This game really grabbed my interest, so I spent a couple of days working on it.
The first thing I noticed, is that it is easy to show that after the first board (maybe 2 in some cases), the fastest way to raise the score is by using the multiplier. Because of this, I built a system with the goal of solving each board in the fewest number of steps. I started out wanting to use A* because it is generally built for just these types of search problems... however, this problem still turned out to be a doozie.
When talking about A*, the effectiveness of it really boils down your choice of heuristic estimation. The closer you get to guessing the actual distance, the fewer nodes that will have to be expanded in order to reach the goal. For this problem, I went through a number of ideas for estimation, but most of them broke the A* rule, which is that you can NOT over estimate the actual distance, or else you break the optimality of A*.
There are a few that work however. Others in this thread have posted about just taking the number of remaining colors as the estimation, which is admissible because it cannot over estimate (you have to change colors at least once for each remaining color not part of the main "flood" area. The problem with this heuristic is that it very poorly estimates the actual distance. Take for instance the first move, which generally has an estimation of the number of colors, 6. It often expands into 2 moves, each of which generally has an estimation of 7, and so on and so on. Take this 5 levels deep and for a board size of 10x10, most leafs have an estimation of 11. This heuristic is basically an implementation of a breadth first search until you reach within 4 or 5 moves from your goal. This is not very efficient and in my own tests, the exponents run a much around board size 9, which often requires about 14 moves in the solution. It should be noted my solution was very high level however and not much care was taken to speed things up.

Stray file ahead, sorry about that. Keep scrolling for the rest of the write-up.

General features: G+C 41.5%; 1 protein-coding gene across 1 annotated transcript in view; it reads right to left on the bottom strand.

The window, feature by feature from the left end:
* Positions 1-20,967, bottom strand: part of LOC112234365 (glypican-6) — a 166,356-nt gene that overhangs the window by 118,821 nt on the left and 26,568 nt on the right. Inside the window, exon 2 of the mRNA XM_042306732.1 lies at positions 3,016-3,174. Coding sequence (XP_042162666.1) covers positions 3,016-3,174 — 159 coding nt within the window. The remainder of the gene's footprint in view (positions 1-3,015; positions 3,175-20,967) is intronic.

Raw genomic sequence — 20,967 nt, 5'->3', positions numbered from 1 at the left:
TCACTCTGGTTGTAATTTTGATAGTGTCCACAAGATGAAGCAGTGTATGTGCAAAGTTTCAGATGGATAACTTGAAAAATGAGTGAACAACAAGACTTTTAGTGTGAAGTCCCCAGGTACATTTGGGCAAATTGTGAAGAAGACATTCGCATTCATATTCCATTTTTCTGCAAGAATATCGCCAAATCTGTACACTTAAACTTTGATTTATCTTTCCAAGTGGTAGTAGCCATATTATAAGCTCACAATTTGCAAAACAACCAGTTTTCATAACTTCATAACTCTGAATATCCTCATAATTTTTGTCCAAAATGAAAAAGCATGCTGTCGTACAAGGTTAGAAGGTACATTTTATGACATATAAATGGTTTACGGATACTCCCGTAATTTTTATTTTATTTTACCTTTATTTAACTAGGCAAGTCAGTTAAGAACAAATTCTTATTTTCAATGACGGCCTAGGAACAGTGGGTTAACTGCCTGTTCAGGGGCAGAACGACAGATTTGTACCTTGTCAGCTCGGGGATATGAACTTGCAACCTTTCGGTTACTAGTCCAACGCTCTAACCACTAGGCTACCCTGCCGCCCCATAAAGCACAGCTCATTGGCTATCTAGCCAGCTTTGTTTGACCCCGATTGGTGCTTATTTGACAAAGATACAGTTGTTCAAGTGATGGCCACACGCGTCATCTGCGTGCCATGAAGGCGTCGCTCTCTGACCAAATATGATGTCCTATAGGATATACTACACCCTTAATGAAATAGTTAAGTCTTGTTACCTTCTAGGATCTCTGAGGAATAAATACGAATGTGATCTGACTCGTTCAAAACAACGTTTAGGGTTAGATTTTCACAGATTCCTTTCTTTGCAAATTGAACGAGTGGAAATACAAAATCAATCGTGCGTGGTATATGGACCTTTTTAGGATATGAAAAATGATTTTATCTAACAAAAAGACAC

The problem is that A* is really only good when each step makes a significant refinement to the actual distance of the overall solution. Looking at the problem directly, you probably wont find a good heuristic that can do much better than this without over estimating the cost. However, if you transform the problem into another problem, better heuristics jump out at you. The heuristic "number of colors remaining" is answering the question, what is the smallest number of possible moves remaining. To the answer that question, I asked myself "which spot on the board requires the maximum number of steps to get to"? I ended up settling on the answer to "how many steps is it to the bottom right corner" for my heuristic. This is fairly easy to implement by running another A* search that works more like finding map directions and then counting the number of steps in the solution. I realize this is an arbitrary point on the board to select, however it worked quite well in testing and running A* on every remaining point took a fair amount of time on my single processor test machine.
This heuristic alone had a tendency to collapse after the bottom right corner became part of the flooded area however, so the final result was MAX(bottom right corner min steps, number of colors remaining not part of main flood). This was finally able to achieve some very large board sizes in under a second with my high level implementation.
I'll leave the record setting to you.